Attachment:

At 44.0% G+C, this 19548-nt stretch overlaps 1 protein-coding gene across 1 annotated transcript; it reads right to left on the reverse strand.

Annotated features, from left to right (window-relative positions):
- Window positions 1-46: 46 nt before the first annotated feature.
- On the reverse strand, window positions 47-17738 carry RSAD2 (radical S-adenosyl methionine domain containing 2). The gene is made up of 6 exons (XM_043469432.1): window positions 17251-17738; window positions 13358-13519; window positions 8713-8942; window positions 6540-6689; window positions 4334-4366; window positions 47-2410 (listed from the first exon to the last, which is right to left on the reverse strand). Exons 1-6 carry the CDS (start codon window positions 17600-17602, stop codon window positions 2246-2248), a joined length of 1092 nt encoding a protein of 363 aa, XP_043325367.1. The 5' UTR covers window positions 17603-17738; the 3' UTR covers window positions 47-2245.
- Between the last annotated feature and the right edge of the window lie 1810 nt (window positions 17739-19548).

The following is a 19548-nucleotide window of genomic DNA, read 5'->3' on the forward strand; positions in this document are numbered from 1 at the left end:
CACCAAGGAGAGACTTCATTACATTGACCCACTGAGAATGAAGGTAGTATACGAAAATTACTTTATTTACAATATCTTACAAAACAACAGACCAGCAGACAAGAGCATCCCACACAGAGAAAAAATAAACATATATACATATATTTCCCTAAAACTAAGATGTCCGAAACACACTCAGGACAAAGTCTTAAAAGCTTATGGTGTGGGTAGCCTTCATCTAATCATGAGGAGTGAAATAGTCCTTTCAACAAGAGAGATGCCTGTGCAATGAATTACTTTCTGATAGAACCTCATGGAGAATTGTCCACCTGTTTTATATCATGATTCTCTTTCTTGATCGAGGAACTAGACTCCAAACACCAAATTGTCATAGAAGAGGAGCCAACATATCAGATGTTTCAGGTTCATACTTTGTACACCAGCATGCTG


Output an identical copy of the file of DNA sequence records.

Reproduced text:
At 44.0% G+C, this 19548-nt stretch overlaps 1 protein-coding gene across 1 annotated transcript; it reads right to left on the reverse strand.

Annotated features, from left to right (window-relative positions):
- Window positions 1-46: 46 nt before the first annotated feature.
- On the reverse strand, window positions 47-17738 carry RSAD2 (radical S-adenosyl methionine domain containing 2). The gene is made up of 6 exons (XM_043469432.1): window positions 17251-17738; window positions 13358-13519; window positions 8713-8942; window positions 6540-6689; window positions 4334-4366; window positions 47-2410 (listed from the first exon to the last, which is right to left on the reverse strand). Exons 1-6 carry the CDS (start codon window positions 17600-17602, stop codon window positions 2246-2248), a joined length of 1092 nt encoding a protein of 363 aa, XP_043325367.1. The 5' UTR covers window positions 17603-17738; the 3' UTR covers window positions 47-2245.
- Between the last annotated feature and the right edge of the window lie 1810 nt (window positions 17739-19548).

The following is a 19548-nucleotide window of genomic DNA, read 5'->3' on the forward strand; positions in this document are numbered from 1 at the left end:
CACCAAGGAGAGACTTCATTACATTGACCCACTGAGAATGAAGGTAGTATACGAAAATTACTTTATTTACAATATCTTACAAAACAACAGACCAGCAGACAAGAGCATCCCACACAGAGAAAAAATAAACATATATACATATATTTCCCTAAAACTAAGATGTCCGAAACACACTCAGGACAAAGTCTTAAAAGCTTATGGTGTGGGTAGCCTTCATCTAATCATGAGGAGTGAAATAGTCCTTTCAACAAGAGAGATGCCTGTGCAATGAATTACTTTCTGATAGAACCTCATGGAGAATTGTCCACCTGTTTTATATCATGATTCTCTTTCTTGATCGAGGAACTAGACTCCAAACACCAAATTGTCATAGAAGAGGAGCCAACATATCAGATGTTTCAGGTTCATACTTTGTACACCAGCATGCTG